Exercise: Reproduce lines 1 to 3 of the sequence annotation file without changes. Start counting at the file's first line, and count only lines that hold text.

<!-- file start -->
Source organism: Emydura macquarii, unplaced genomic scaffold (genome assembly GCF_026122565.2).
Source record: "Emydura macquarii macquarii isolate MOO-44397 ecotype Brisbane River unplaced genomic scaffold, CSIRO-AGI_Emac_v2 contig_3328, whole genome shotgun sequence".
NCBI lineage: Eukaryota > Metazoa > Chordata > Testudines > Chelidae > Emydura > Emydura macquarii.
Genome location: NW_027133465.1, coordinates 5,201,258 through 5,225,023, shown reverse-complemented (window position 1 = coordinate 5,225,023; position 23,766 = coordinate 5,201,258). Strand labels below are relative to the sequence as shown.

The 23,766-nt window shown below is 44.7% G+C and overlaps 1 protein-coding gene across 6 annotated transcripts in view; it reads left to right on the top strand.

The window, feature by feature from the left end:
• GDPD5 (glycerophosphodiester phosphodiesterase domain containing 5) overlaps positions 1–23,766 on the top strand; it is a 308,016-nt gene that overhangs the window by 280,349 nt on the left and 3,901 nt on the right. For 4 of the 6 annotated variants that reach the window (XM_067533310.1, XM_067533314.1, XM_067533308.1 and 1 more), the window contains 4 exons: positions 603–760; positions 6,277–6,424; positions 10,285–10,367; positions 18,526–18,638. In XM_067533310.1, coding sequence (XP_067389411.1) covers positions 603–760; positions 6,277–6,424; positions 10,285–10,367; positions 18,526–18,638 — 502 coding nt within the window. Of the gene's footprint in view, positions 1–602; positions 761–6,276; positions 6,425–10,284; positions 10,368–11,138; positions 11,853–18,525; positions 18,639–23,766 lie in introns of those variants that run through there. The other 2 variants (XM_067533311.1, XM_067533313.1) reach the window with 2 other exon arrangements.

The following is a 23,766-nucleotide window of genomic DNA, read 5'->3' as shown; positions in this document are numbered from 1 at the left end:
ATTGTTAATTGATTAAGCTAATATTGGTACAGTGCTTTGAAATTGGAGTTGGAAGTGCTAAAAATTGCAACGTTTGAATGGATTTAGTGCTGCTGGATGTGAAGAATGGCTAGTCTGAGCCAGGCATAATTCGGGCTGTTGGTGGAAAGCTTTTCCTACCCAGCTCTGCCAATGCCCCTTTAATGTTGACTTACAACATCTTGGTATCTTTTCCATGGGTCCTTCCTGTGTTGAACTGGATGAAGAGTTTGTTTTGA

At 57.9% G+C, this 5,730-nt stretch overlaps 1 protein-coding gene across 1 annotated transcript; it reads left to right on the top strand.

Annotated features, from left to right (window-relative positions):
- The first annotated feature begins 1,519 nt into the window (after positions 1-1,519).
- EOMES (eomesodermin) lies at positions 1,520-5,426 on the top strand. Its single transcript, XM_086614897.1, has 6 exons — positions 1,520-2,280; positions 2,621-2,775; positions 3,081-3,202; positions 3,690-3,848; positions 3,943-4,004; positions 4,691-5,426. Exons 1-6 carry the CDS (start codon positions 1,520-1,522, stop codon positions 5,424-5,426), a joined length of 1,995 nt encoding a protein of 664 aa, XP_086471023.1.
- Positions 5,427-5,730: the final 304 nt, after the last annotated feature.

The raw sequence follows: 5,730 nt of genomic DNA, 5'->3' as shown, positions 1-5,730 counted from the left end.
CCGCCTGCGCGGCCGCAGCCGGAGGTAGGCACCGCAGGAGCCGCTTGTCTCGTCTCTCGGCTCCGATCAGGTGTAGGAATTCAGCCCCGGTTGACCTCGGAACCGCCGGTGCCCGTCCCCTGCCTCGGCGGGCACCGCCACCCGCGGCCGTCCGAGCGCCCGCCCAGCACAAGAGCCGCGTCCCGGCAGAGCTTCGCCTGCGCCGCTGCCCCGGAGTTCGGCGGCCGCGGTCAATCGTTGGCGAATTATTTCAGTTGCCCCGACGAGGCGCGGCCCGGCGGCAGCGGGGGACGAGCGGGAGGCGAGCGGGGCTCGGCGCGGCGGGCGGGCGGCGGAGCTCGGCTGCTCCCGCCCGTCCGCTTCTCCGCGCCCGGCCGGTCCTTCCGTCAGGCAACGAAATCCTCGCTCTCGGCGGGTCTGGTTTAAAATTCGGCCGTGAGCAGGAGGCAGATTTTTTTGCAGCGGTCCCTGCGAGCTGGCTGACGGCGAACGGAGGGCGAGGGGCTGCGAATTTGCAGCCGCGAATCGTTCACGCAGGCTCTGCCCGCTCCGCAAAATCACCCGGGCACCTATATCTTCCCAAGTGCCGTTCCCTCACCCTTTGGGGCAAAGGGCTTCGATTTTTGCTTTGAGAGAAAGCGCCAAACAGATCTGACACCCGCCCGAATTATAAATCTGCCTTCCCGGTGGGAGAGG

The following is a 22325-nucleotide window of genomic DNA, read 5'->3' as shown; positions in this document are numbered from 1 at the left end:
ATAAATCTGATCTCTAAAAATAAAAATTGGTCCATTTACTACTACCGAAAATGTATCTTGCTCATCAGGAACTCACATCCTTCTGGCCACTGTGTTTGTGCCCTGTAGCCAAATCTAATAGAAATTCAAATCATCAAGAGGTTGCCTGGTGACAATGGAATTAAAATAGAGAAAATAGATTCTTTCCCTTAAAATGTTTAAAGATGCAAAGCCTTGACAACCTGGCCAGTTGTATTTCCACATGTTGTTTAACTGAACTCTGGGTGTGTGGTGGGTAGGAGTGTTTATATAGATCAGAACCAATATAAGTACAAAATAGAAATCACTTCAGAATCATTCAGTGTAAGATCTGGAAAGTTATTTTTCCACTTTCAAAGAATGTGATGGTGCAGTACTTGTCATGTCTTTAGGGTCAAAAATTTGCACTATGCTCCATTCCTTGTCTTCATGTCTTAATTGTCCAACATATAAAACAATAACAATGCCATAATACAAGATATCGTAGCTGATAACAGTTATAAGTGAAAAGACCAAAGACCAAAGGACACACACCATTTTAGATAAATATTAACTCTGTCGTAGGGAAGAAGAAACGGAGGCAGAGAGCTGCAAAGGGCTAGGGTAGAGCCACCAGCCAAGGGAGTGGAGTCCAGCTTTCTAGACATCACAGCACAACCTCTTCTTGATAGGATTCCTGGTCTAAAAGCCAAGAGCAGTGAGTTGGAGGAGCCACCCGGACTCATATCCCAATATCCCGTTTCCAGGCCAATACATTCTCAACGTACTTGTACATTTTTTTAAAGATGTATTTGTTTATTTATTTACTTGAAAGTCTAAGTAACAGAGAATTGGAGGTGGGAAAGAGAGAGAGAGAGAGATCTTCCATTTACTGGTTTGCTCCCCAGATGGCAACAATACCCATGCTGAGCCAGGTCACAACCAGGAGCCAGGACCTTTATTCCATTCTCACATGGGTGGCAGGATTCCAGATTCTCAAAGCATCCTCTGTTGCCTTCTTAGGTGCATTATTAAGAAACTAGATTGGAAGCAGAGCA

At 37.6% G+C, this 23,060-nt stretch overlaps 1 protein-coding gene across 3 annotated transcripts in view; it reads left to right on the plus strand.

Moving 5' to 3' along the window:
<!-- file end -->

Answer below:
Source organism: Emydura macquarii, unplaced genomic scaffold (genome assembly GCF_026122565.2).
Source record: "Emydura macquarii macquarii isolate MOO-44397 ecotype Brisbane River unplaced genomic scaffold, CSIRO-AGI_Emac_v2 contig_3328, whole genome shotgun sequence".
NCBI lineage: Eukaryota > Metazoa > Chordata > Testudines > Chelidae > Emydura > Emydura macquarii.